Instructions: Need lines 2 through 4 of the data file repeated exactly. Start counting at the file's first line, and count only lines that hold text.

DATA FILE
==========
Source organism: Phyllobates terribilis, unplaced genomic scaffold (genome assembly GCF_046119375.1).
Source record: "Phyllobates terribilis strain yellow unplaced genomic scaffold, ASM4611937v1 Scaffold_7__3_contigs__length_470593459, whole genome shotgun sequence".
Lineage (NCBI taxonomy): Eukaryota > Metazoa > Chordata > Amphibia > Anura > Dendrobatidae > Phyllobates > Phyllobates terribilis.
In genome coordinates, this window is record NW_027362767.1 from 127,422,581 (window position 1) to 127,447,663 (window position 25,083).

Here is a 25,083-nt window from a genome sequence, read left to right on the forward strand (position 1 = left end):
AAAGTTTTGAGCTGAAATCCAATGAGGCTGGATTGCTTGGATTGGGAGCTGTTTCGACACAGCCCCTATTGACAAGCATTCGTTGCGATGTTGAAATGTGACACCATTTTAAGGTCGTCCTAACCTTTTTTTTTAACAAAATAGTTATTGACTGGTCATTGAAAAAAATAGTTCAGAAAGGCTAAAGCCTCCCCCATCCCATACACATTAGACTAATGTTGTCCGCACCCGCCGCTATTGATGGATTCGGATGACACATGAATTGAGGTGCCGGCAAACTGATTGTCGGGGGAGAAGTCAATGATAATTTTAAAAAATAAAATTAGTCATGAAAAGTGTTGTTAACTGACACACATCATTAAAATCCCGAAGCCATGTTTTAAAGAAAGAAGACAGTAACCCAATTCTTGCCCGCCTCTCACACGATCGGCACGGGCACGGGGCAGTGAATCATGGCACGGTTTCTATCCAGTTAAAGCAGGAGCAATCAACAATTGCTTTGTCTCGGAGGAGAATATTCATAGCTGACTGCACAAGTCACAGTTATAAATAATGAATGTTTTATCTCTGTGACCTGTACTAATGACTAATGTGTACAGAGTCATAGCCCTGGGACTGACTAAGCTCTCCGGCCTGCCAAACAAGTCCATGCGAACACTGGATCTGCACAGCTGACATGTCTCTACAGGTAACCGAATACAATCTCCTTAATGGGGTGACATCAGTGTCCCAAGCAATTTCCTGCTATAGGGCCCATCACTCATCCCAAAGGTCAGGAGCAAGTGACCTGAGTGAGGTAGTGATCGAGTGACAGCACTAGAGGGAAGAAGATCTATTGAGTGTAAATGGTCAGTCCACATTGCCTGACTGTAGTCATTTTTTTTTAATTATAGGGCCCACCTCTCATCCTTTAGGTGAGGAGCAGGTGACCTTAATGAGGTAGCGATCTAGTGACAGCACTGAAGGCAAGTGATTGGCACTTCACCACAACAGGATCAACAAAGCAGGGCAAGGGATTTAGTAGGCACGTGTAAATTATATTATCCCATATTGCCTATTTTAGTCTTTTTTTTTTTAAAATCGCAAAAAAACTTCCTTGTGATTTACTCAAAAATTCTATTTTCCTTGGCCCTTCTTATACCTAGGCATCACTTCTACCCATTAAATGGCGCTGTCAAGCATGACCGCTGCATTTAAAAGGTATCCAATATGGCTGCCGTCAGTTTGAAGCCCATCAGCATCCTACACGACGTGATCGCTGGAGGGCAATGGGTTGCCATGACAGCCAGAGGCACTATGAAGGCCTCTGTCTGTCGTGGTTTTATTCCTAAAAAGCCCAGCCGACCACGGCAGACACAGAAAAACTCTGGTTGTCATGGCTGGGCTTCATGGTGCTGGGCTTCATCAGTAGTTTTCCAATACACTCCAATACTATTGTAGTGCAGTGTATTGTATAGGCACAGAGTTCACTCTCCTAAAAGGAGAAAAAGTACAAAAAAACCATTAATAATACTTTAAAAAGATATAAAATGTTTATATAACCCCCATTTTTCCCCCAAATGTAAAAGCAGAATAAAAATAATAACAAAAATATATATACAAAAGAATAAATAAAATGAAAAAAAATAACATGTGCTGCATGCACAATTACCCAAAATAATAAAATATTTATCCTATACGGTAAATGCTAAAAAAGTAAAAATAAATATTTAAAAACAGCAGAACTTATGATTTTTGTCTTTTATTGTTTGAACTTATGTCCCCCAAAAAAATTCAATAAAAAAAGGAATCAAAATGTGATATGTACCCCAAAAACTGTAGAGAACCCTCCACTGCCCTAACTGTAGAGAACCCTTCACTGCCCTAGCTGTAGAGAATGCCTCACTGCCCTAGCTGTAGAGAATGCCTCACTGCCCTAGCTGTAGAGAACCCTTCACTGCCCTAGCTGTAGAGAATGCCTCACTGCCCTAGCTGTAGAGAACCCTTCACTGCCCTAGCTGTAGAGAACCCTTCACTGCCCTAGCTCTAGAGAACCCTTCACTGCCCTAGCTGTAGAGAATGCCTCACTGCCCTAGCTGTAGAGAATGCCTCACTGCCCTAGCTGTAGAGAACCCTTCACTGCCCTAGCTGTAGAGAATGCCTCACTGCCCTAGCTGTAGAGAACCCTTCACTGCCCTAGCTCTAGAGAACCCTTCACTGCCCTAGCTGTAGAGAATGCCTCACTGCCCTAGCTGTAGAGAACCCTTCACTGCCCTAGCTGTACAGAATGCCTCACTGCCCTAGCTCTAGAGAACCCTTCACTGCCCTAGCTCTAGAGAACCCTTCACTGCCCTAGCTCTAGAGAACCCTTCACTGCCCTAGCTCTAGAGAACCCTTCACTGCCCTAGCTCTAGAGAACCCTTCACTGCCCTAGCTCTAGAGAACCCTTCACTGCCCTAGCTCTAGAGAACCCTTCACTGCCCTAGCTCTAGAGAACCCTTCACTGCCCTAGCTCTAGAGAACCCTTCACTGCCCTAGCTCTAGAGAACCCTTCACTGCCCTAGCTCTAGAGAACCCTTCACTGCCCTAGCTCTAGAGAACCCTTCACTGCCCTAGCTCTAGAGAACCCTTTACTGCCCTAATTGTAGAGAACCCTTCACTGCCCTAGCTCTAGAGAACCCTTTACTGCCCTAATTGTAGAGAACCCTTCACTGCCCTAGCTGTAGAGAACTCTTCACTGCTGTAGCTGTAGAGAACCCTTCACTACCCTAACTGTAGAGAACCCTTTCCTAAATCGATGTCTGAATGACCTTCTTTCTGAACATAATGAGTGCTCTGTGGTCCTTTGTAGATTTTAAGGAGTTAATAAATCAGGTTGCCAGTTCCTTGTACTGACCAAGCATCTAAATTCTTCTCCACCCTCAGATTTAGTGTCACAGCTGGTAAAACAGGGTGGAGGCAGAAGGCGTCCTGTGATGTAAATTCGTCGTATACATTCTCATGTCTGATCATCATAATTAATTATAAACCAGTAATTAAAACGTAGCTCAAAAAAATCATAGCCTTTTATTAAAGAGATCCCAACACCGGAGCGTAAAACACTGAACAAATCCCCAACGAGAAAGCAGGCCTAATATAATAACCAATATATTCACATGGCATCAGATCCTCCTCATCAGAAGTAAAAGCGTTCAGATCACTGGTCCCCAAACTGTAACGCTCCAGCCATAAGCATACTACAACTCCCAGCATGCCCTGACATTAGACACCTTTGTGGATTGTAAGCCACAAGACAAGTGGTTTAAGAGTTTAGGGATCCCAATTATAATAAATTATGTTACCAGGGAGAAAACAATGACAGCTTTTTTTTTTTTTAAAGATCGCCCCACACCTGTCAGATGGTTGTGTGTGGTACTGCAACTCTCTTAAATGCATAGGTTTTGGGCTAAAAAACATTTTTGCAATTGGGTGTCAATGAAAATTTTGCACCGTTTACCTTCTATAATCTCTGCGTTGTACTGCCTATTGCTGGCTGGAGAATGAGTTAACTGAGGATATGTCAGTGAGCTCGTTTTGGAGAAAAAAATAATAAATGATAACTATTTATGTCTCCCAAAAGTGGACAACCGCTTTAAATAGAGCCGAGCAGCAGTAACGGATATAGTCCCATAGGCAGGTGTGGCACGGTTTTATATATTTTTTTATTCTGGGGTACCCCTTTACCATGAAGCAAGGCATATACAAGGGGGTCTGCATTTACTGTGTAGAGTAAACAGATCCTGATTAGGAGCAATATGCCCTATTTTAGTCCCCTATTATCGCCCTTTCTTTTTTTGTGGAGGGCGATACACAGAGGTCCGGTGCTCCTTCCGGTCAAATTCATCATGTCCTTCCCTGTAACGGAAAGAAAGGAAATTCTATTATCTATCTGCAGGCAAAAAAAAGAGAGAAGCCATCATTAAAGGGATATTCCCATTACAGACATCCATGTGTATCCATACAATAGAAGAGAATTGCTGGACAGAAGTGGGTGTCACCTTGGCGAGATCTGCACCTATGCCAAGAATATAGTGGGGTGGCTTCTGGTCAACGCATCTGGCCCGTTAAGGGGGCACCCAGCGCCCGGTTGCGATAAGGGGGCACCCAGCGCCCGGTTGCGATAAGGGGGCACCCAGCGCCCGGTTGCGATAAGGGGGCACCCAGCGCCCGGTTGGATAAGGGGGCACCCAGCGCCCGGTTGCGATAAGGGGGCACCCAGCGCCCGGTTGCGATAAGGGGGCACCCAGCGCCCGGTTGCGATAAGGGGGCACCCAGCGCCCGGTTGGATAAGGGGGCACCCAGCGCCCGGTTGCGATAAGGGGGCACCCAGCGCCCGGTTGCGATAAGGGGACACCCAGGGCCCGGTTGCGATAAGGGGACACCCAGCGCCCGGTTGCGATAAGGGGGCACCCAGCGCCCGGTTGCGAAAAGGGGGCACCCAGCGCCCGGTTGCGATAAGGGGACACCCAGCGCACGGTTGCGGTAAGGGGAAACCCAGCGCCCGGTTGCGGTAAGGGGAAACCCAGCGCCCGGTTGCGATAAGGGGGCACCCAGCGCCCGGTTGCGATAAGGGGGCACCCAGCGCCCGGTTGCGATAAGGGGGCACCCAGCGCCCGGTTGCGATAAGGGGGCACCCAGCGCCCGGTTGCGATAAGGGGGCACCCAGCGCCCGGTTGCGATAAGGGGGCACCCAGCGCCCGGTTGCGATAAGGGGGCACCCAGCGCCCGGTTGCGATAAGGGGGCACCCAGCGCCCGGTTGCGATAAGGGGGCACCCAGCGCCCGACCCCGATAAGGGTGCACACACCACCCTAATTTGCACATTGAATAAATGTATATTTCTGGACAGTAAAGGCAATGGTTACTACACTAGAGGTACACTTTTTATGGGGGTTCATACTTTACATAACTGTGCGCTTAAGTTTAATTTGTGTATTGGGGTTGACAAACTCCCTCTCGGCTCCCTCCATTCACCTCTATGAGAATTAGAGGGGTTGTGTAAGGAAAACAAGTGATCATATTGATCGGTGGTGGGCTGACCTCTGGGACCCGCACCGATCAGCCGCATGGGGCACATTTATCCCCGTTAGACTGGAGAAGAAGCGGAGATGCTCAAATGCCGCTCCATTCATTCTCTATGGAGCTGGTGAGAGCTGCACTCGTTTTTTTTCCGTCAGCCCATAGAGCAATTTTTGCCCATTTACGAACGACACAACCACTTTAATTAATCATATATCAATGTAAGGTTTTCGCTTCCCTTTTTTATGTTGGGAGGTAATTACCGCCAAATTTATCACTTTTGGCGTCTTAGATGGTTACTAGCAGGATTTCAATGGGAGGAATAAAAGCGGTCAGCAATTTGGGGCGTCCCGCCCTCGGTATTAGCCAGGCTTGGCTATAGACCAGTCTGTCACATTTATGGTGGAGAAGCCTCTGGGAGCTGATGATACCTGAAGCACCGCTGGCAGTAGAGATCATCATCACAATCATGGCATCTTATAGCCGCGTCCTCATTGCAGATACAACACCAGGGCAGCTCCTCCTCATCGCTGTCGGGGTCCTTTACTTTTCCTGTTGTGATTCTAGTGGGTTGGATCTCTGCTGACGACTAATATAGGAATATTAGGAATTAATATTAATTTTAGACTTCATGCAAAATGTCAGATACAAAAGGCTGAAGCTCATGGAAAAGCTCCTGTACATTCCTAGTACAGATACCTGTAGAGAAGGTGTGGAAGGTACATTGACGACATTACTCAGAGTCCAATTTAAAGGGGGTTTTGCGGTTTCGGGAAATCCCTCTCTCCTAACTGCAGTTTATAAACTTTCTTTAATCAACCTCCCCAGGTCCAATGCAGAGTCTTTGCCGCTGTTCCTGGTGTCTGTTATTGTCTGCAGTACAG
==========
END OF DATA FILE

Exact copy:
Source record: "Phyllobates terribilis strain yellow unplaced genomic scaffold, ASM4611937v1 Scaffold_7__3_contigs__length_470593459, whole genome shotgun sequence".
Lineage (NCBI taxonomy): Eukaryota > Metazoa > Chordata > Amphibia > Anura > Dendrobatidae > Phyllobates > Phyllobates terribilis.
In genome coordinates, this window is record NW_027362767.1 from 127,422,581 (window position 1) to 127,447,663 (window position 25,083).